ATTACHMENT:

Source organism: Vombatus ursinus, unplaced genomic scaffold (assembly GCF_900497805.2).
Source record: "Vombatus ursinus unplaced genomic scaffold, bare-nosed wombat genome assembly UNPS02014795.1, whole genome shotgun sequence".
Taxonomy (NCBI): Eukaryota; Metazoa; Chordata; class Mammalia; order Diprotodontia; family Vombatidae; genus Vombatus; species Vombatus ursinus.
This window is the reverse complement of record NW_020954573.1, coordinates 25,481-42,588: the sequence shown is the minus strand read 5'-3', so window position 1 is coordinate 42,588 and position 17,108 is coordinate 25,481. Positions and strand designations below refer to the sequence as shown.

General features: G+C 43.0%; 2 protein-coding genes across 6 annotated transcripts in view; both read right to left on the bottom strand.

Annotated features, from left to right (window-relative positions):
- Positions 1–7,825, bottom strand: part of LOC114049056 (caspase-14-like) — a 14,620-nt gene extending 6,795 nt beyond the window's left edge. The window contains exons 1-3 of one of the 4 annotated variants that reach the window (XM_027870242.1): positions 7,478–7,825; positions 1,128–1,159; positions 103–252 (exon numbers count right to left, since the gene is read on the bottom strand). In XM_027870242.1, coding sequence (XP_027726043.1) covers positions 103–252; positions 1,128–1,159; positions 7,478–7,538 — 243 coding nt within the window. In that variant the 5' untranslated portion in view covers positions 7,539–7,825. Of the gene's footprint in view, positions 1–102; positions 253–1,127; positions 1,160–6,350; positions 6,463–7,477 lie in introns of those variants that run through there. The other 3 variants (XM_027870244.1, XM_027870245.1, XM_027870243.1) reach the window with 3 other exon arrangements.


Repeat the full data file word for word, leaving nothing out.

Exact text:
Source organism: Vombatus ursinus, unplaced genomic scaffold (assembly GCF_900497805.2).
Source record: "Vombatus ursinus unplaced genomic scaffold, bare-nosed wombat genome assembly UNPS02014795.1, whole genome shotgun sequence".
Taxonomy (NCBI): Eukaryota; Metazoa; Chordata; class Mammalia; order Diprotodontia; family Vombatidae; genus Vombatus; species Vombatus ursinus.
This window is the reverse complement of record NW_020954573.1, coordinates 25,481-42,588: the sequence shown is the minus strand read 5'-3', so window position 1 is coordinate 42,588 and position 17,108 is coordinate 25,481. Positions and strand designations below refer to the sequence as shown.

General features: G+C 43.0%; 2 protein-coding genes across 6 annotated transcripts in view; both read right to left on the bottom strand.

Annotated features, from left to right (window-relative positions):
- Positions 1–7,825, bottom strand: part of LOC114049056 (caspase-14-like) — a 14,620-nt gene extending 6,795 nt beyond the window's left edge. The window contains exons 1-3 of one of the 4 annotated variants that reach the window (XM_027870242.1): positions 7,478–7,825; positions 1,128–1,159; positions 103–252 (exon numbers count right to left, since the gene is read on the bottom strand). In XM_027870242.1, coding sequence (XP_027726043.1) covers positions 103–252; positions 1,128–1,159; positions 7,478–7,538 — 243 coding nt within the window. In that variant the 5' untranslated portion in view covers positions 7,539–7,825. Of the gene's footprint in view, positions 1–102; positions 253–1,127; positions 1,160–6,350; positions 6,463–7,477 lie in introns of those variants that run through there. The other 3 variants (XM_027870244.1, XM_027870245.1, XM_027870243.1) reach the window with 3 other exon arrangements.